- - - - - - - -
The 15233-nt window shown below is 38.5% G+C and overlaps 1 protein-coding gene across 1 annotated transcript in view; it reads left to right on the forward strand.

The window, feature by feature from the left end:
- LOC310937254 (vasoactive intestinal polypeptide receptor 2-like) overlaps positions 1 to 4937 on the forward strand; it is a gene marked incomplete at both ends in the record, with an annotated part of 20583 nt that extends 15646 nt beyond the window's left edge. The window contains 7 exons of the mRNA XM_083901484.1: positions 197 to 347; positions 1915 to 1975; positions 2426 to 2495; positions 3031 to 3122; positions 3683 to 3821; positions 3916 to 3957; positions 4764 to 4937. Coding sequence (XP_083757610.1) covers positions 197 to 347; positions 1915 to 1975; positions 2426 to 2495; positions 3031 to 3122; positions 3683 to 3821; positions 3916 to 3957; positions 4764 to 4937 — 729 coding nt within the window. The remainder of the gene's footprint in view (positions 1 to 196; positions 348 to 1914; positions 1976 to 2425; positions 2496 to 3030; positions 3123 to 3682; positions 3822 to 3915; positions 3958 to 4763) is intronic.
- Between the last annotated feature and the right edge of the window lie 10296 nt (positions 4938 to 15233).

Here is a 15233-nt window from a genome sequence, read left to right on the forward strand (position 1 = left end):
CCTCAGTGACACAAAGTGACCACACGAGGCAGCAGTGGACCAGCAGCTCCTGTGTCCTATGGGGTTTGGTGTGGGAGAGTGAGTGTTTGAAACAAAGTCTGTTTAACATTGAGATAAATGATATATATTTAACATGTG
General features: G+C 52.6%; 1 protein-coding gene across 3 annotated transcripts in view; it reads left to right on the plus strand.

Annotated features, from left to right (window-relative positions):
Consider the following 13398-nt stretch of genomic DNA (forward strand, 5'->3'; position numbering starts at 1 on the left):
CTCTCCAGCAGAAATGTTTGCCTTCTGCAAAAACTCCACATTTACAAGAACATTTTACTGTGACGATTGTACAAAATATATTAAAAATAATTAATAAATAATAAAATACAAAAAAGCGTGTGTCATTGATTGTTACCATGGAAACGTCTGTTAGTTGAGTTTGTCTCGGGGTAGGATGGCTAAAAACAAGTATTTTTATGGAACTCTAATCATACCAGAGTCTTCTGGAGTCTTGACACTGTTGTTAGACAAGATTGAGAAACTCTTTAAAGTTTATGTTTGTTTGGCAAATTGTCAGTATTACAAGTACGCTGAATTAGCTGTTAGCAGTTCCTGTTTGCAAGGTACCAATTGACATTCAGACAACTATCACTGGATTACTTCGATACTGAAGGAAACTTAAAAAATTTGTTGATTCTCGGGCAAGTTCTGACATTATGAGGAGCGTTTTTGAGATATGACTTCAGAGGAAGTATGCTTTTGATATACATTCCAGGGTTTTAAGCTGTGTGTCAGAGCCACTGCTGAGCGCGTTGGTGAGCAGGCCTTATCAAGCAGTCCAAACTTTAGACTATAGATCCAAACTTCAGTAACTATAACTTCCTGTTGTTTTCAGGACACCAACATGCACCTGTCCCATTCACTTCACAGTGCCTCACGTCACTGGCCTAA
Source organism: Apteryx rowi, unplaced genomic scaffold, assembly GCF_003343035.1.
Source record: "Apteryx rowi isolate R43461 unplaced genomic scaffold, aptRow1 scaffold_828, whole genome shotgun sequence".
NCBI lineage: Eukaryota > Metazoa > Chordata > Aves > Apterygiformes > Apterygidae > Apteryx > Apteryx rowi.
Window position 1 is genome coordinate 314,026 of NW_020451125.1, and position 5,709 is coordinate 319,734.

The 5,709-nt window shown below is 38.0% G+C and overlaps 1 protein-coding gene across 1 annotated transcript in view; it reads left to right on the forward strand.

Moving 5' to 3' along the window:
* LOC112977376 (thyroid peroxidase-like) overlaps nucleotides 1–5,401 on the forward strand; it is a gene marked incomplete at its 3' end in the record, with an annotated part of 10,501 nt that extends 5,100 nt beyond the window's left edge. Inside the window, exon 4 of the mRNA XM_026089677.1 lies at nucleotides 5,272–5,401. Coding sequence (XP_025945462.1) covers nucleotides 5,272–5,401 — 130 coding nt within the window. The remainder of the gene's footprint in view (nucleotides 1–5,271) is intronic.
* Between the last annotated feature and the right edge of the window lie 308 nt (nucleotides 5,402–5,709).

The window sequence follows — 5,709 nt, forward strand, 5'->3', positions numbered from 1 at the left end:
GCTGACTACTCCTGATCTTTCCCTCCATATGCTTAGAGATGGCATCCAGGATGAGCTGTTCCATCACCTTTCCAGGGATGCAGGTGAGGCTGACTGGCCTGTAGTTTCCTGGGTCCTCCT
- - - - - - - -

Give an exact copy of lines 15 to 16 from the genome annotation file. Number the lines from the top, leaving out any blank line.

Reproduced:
The 5,709-nt window shown below is 38.0% G+C and overlaps 1 protein-coding gene across 1 annotated transcript in view; it reads left to right on the forward strand.

Moving 5' to 3' along the window: